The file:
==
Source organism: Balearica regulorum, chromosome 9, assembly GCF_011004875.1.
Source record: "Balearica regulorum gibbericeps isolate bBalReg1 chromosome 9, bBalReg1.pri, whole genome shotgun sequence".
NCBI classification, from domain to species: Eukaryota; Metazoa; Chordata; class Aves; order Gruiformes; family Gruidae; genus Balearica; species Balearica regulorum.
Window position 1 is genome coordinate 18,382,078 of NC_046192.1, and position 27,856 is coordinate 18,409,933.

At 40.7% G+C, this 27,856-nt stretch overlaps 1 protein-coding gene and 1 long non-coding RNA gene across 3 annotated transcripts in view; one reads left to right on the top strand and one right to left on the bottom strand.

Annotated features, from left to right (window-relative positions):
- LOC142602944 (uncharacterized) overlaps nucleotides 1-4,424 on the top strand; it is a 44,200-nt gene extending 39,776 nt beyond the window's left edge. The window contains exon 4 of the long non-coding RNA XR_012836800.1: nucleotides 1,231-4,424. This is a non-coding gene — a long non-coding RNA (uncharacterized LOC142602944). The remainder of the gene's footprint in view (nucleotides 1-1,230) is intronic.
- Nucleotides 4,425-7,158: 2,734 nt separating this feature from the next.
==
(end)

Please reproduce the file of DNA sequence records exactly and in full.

Source organism: Balearica regulorum, chromosome 9, assembly GCF_011004875.1.
Source record: "Balearica regulorum gibbericeps isolate bBalReg1 chromosome 9, bBalReg1.pri, whole genome shotgun sequence".
NCBI classification, from domain to species: Eukaryota; Metazoa; Chordata; class Aves; order Gruiformes; family Gruidae; genus Balearica; species Balearica regulorum.
Window position 1 is genome coordinate 18,382,078 of NC_046192.1, and position 27,856 is coordinate 18,409,933.

At 40.7% G+C, this 27,856-nt stretch overlaps 1 protein-coding gene and 1 long non-coding RNA gene across 3 annotated transcripts in view; one reads left to right on the top strand and one right to left on the bottom strand.

Annotated features, from left to right (window-relative positions):
- LOC142602944 (uncharacterized) overlaps nucleotides 1-4,424 on the top strand; it is a 44,200-nt gene extending 39,776 nt beyond the window's left edge. The window contains exon 4 of the long non-coding RNA XR_012836800.1: nucleotides 1,231-4,424. This is a non-coding gene — a long non-coding RNA (uncharacterized LOC142602944). The remainder of the gene's footprint in view (nucleotides 1-1,230) is intronic.
- Nucleotides 4,425-7,158: 2,734 nt separating this feature from the next.